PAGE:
I do not understand the psychopath CEO thing at all. Are you saying Welsh is lying about thinking laying people off is the right thing to do? Or do you think he truly believes it and is wrong? What if there’s some truth to it? What if keeping people in jobs out of a sense of charity keeps them from doing something where their abilities are desperately needed? Another question I had is why the CEOs were psychopathic but the shareholders are not. The word psychopath is becoming like the word “terrorist” — a meaningless word that conveys only that the speaker completely condemns (possibly for very good reasons) the person in question.
Personal observation: In seven years since my divorce, I have dated several men, three of them engineers. I am considered a very perceptive person. Is it coincidence that each of these men had moderate to severe issues with the ability to feel empathy toward other humans? One I determined had true narcissistic personality disorder, a sociopathy that is very disturbing. (His former wife had come to the same conclusion. Alas, it took her years to discover the fact, after bearing four children with him.) The other two had varying degrees of an empathic deficit – one of them seemed to lack the innate emotional ability to understand how his insensitive, self-centered or inconsiderate behaviors (including his year-long extra-marital relationship early in his marriage) could or would hurt others, damage trust, or damage the relationship.
My conclusion is that, if empathy-deprived individuals wished, they could mimic empathy. In other words, though it may not become a genuine personality trait for them, they could learn to practice empathy, if only for the sake of improving their relationships and causing less distress and pain to others in their lives. It has been done. Despite the fact that it is an artifice, the end result is improved relations, which is positive in itself. Perhaps someday mankind will discover a way to adapt the neuroplasticity of the mind to develop certain abilities and traits previously thought irreparable or static.
Personally, I believe that empathy is a critical human trait, one which I desire, admire and require in other people.
I do not understand what’s the big deal about having affairs except for the lying. (I do see how they lead to undesirable repercussions.) To me the lying, though, is huge. If close friends and partners can’t trust what I’m saying, what’s the point in talking to me?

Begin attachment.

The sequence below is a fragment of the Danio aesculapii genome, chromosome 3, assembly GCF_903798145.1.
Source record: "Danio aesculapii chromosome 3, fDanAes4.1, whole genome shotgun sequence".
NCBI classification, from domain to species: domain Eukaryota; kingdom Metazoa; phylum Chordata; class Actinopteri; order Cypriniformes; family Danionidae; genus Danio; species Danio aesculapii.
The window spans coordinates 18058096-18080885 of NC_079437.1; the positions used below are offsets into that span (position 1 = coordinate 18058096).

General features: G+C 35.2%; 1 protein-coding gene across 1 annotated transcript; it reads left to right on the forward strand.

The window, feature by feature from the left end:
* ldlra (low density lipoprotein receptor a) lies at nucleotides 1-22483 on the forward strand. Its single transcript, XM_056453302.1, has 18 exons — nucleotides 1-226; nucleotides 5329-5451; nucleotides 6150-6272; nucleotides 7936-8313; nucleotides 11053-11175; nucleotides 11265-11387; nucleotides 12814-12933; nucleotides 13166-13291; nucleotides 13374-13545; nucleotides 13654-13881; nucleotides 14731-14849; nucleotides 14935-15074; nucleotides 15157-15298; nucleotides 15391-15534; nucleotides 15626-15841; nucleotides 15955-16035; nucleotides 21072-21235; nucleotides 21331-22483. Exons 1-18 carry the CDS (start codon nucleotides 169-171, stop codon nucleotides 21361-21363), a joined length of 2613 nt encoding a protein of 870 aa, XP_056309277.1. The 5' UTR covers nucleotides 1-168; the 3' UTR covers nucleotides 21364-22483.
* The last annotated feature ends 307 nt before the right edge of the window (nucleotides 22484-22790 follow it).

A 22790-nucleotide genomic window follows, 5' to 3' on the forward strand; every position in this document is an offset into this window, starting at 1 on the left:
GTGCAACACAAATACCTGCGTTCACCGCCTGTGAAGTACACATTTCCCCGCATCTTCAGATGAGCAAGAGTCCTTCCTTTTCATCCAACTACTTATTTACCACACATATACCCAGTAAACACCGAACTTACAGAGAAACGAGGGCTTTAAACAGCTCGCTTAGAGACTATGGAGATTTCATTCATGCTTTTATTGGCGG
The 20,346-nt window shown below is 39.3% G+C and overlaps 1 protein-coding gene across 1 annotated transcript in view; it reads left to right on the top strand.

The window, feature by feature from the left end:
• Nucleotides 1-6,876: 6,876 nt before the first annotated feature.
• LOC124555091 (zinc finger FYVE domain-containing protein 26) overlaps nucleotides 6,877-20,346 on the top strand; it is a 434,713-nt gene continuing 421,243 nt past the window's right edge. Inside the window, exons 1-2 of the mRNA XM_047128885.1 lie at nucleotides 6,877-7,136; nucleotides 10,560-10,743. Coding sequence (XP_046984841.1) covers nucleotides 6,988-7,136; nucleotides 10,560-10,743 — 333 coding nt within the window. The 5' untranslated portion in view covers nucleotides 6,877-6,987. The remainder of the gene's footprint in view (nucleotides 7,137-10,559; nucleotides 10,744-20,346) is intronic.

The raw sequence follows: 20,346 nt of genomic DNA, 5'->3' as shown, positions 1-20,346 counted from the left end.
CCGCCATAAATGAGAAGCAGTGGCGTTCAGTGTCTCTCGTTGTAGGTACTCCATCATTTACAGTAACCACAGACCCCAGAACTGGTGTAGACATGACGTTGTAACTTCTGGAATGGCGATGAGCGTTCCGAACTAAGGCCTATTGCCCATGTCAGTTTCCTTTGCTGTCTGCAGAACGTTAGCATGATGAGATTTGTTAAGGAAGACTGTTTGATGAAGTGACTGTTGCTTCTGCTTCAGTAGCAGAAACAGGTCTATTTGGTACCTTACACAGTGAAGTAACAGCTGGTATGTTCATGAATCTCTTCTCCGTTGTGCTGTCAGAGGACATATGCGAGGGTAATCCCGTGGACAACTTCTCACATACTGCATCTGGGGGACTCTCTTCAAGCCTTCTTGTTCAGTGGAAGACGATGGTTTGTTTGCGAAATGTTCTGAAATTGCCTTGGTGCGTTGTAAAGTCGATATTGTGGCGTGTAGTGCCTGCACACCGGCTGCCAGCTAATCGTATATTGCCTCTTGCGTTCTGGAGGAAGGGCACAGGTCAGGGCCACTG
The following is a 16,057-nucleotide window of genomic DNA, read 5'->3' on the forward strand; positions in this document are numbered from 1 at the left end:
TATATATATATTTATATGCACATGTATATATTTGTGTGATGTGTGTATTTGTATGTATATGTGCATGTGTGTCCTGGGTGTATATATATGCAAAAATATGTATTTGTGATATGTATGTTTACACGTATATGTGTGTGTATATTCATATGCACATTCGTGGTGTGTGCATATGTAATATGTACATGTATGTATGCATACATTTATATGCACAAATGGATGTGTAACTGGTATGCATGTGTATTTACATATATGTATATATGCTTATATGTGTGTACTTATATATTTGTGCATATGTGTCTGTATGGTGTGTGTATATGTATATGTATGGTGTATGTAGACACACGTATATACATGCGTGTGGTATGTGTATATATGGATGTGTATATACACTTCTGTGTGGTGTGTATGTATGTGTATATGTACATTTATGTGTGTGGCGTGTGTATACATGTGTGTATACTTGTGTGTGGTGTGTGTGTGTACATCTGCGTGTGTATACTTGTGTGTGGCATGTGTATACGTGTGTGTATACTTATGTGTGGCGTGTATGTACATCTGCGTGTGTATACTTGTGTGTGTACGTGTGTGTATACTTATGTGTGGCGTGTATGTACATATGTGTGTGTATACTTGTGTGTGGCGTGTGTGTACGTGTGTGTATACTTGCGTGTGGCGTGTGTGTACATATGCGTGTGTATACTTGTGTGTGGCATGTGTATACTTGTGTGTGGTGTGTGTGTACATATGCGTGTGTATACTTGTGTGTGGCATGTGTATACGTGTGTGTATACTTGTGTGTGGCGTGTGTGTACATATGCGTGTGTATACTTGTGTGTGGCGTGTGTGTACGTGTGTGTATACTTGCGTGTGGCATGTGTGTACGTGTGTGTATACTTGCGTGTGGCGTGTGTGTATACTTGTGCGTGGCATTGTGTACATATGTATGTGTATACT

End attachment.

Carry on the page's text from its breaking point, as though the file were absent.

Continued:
We can be good honest people without having what I consider “empathy”. I feel like awareness of feelings is like a 15kHz sine wave into a speaker that is on the edge of my 38 y/o hearing but makes my 5- and 3-y/o cover their ears in apparent annoyance and pain.
As I said in my last comment, some thing that pass for empathy strike me a voyeurism and schadenfreude.
People can be stoic and detached from the world but respectful and have muted feelings that seem like a big deal to the person having them– and maybe that’s okay.
To me an aspie who lies and cheats is just like anyone with a character flaw. It’s not about their being lying and cheating aspie. They’re just lying and cheating humans who happen to be aspie. On the other side of the spectrum, politicians are just as bad. I imagine it’s the same everywhere in between.
The human ability to feel empathy is one of the intellectual and emotional forces that enables and inspires us to do good toward humans, creatures, society, and the environment. Conversely, empathy makes humans less likely to be detached, self-involved, careless, insensitive, callous, dishonest and hurtful. In the case of those with a severe empathic deficit – those with Narcissistic Personality Disorder, sociopaths, psychopaths, etc. – the damage they cause within their personal and professional relationships is quite serious and destructive.
P.S. Individuals who are deficient in and absent of an ability to truly feel empathy do not know what they are missing. How could they understand the value, if it seems not of no direct benefit to them? But those who are more whole see the intrinsic value of empathy, an important quality that sets humans apart from some other creatures and apart from computers and robots.
I once came to know a man with N.P.D. It was a very disturbing experience. His life was full of manipulations, misrepresentations and lies, even about the most sacred of matters (sacred in the general, not religious sense). There was a black hole where his soul should have been.